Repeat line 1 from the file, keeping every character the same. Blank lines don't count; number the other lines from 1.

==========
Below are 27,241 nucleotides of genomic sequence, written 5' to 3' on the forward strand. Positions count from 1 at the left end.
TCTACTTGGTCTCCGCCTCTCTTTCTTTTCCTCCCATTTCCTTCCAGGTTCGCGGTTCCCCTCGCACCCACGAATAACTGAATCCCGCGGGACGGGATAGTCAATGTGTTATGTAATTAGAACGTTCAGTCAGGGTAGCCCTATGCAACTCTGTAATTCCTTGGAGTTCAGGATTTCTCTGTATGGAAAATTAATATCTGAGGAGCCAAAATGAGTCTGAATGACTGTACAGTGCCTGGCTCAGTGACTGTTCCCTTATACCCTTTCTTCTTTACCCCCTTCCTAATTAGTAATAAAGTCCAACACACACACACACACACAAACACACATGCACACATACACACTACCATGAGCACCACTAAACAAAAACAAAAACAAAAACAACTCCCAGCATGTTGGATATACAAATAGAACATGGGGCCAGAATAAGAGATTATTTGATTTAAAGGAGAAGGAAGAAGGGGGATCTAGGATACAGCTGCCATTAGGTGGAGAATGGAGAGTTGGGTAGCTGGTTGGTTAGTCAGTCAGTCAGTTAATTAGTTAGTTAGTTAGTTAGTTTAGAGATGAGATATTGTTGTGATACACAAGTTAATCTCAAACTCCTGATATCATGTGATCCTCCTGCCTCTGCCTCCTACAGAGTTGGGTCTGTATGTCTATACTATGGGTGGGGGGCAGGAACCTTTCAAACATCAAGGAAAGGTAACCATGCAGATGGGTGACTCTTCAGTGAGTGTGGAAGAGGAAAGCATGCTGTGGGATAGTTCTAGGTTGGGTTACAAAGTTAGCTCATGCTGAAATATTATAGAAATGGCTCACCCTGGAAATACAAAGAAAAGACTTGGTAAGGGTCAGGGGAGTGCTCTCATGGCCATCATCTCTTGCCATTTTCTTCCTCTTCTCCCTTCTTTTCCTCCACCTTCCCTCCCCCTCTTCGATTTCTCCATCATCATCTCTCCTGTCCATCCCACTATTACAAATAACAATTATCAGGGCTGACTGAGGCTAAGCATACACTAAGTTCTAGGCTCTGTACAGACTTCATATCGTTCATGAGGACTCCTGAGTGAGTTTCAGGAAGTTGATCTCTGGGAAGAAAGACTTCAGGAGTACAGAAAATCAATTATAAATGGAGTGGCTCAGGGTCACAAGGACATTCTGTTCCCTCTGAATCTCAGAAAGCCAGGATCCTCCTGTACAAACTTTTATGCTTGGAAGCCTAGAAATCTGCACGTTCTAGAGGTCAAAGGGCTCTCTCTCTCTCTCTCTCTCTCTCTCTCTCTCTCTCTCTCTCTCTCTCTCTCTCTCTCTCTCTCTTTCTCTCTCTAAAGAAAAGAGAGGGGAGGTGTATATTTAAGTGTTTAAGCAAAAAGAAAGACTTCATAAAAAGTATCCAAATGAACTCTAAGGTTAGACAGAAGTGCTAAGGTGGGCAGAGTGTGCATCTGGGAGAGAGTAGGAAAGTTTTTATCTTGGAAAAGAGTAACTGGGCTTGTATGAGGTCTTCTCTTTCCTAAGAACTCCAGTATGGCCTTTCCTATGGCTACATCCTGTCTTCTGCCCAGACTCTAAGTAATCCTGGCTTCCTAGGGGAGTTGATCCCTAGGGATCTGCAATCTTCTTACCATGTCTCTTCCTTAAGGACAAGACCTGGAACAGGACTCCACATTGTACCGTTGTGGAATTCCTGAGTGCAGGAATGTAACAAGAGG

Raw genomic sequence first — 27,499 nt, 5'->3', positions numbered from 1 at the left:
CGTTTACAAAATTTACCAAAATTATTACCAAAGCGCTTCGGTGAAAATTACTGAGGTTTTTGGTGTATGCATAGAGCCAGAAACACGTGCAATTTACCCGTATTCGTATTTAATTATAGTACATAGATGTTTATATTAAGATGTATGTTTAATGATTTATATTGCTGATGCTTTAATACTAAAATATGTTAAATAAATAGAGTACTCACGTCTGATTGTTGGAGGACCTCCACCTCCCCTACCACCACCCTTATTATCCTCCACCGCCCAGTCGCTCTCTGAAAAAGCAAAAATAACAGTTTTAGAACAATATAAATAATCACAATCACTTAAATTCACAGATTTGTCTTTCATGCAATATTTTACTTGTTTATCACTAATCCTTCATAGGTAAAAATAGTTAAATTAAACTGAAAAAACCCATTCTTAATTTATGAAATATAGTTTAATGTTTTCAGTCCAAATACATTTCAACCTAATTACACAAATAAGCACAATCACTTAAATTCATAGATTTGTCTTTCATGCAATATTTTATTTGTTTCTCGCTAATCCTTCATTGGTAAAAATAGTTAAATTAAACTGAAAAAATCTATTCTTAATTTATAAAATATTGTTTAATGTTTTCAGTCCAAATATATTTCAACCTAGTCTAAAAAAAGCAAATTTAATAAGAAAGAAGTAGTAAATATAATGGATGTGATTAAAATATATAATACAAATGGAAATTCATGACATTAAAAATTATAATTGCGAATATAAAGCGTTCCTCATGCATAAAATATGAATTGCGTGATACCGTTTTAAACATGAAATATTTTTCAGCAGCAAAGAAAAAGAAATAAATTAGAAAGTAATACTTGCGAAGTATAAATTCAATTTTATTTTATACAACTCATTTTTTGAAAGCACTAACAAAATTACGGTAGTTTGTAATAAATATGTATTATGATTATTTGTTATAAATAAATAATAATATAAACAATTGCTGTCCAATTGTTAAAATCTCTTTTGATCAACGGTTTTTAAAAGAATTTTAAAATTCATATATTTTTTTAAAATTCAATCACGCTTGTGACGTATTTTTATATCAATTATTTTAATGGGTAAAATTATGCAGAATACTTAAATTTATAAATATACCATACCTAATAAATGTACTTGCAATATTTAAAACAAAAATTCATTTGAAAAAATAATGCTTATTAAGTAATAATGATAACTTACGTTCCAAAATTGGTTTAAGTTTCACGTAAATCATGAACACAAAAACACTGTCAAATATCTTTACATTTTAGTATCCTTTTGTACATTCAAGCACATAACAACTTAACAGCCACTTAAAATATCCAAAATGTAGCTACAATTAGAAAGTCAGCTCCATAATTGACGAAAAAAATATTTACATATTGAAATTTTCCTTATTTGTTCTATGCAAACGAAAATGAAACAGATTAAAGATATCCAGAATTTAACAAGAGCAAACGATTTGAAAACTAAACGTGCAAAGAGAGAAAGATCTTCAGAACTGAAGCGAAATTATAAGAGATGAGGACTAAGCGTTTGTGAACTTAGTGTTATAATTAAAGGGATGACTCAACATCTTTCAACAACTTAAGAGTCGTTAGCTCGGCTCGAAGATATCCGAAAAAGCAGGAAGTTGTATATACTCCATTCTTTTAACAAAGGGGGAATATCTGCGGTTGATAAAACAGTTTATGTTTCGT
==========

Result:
Below are 27,241 nucleotides of genomic sequence, written 5' to 3' on the forward strand. Positions count from 1 at the left end.